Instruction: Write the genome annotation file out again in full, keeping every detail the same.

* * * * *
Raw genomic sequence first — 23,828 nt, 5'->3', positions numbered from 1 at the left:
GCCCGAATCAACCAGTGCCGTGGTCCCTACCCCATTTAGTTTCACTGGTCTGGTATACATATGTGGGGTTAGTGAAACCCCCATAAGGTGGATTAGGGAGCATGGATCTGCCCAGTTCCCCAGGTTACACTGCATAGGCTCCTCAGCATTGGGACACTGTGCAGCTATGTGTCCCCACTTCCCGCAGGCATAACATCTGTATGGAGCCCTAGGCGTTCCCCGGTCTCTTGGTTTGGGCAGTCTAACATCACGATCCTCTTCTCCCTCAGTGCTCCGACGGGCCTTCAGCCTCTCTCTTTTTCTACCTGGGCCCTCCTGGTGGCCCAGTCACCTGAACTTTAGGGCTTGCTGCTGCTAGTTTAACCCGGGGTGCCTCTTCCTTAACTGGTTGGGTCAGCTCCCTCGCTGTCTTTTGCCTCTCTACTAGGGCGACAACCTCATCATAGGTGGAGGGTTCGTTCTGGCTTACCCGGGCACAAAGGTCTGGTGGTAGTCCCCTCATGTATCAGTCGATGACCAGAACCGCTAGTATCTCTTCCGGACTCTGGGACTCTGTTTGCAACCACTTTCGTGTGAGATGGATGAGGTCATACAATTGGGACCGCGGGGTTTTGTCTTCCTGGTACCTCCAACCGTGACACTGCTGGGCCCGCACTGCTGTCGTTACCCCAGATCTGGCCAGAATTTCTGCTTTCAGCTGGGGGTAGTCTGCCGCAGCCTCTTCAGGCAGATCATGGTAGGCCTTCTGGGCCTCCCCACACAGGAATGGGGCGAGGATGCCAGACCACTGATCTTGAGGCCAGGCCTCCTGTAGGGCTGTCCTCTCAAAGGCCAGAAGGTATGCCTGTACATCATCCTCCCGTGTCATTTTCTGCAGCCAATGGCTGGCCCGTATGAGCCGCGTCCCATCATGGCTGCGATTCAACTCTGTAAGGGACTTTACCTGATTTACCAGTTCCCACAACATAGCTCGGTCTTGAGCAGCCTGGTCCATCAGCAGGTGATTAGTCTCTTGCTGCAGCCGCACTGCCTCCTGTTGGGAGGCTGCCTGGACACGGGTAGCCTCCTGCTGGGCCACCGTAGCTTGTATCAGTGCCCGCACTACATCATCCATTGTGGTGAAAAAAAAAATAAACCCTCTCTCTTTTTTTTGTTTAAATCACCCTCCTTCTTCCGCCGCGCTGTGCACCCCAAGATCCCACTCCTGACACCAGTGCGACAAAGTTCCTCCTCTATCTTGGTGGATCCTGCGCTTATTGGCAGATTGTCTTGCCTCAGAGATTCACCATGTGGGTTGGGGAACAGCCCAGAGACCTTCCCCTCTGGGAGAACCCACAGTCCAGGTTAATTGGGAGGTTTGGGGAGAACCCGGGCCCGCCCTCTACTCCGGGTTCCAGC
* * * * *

Raw genomic sequence first — 23,828 nt, 5'->3', positions numbered from 1 at the left:
GCCCGAATCAACCAGTGCCGTGGTCCCTACCCCATTTAGTTTCACTGGTCTGGTATACATATGTGGGGTTAGTGAAACCCCCATAAGGTGGATTAGGGAGCATGGATCTGCCCAGTTCCCCAGGTTACACTGCATAGGCTCCTCAGCATTGGGACACTGTGCAGCTATGTGTCCCCACTTCCCGCAGGCATAACATCTGTATGGAGCCCTAGGCGTTCCCCGGTCTCTTGGTTTGGGCAGTCTAACATCACGATCCTCTTCTCCCTCAGTGCTCCGACGGGCCTTCAGCCTCTCTCTTTTTCTACCTGGGCCCTCCTGGTGGCCCAGTCACCTGAACTTTAGGGCTTGCTGCTGCTAGTTTAACCCGGGGTGCCTCTTCCTTAACTGGTTGGGTCAGCTCCCTCGCTGTCTTTTGCCTCTCTACTAGGGCGACAACCTCATCATAGGTGGAGGGTTCGTTCTGGCTTACCCGGGCACAAAGGTCTGGTGGTAGTCCCCTCATGTATCAGTCGATGACCAGAACCGCTAGTATCTCTTCCGGACTCTGGGACTCTGTTTGCAACCACTTTCGTGTGAGATGGATGAGGTCATACAATTGGGACCGCGGGGTTTTGTCTTCCTGGTACCTCCAACCGTGACACTGCTGGGCCCGCACTGCTGTCGTTACCCCAGATCTGGCCAGAATTTCTGCTTTCAGCTGGGGGTAGTCTGCCGCAGCCTCTTCAGGCAGATCATGGTAGGCCTTCTGGGCCTCCCCACACAGGAATGGGGCGAGGATGCCAGACCACTGATCTTGAGGCCAGGCCTCCTGTAGGGCTGTCCTCTCAAAGGCCAGAAGGTATGCCTGTACATCATCCTCCCGTGTCATTTTCTGCAGCCAATGGCTGGCCCGTATGAGCCGCGTCCCATCATGGCTGCGATTCAACTCTGTAAGGGACTTTACCTGATTTACCAGTTCCCACAACATAGCTCGGTCTTGAGCAGCCTGGTCCATCAGCAGGTGATTAGTCTCTTGCTGCAGCCGCACTGCCTCCTGTTGGGAGGCTGCCTGGACACGGGTAGCCTCCTGCTGGGCCACCGTAGCTTGTATCAGTGCCCGCACTACATCATCCATTGTGGTGAAAAAAAAAATAAACCCTCTCTCTTTTTTTTGTTTAAATCACCCTCCTTCTTCCGCCGCGCTGTGCACCCCAAGATCCCACTCCTGACACCAGTGCGACAAAGTTCCTCCTCTATCTTGGTGGATCCTGCGCTTATTGGCAGATTGTCTTGCCTCAGAGATTCACCATGTGGGTTGGGGAACAGCCCAGAGACCTTCCCCTCTGGGAGAACCCACAGTCCAGGTTAATTGGGAGGTTTGGGGAGAACCCGGGCCCGCCCTCTACTCCGGGTTCCAGC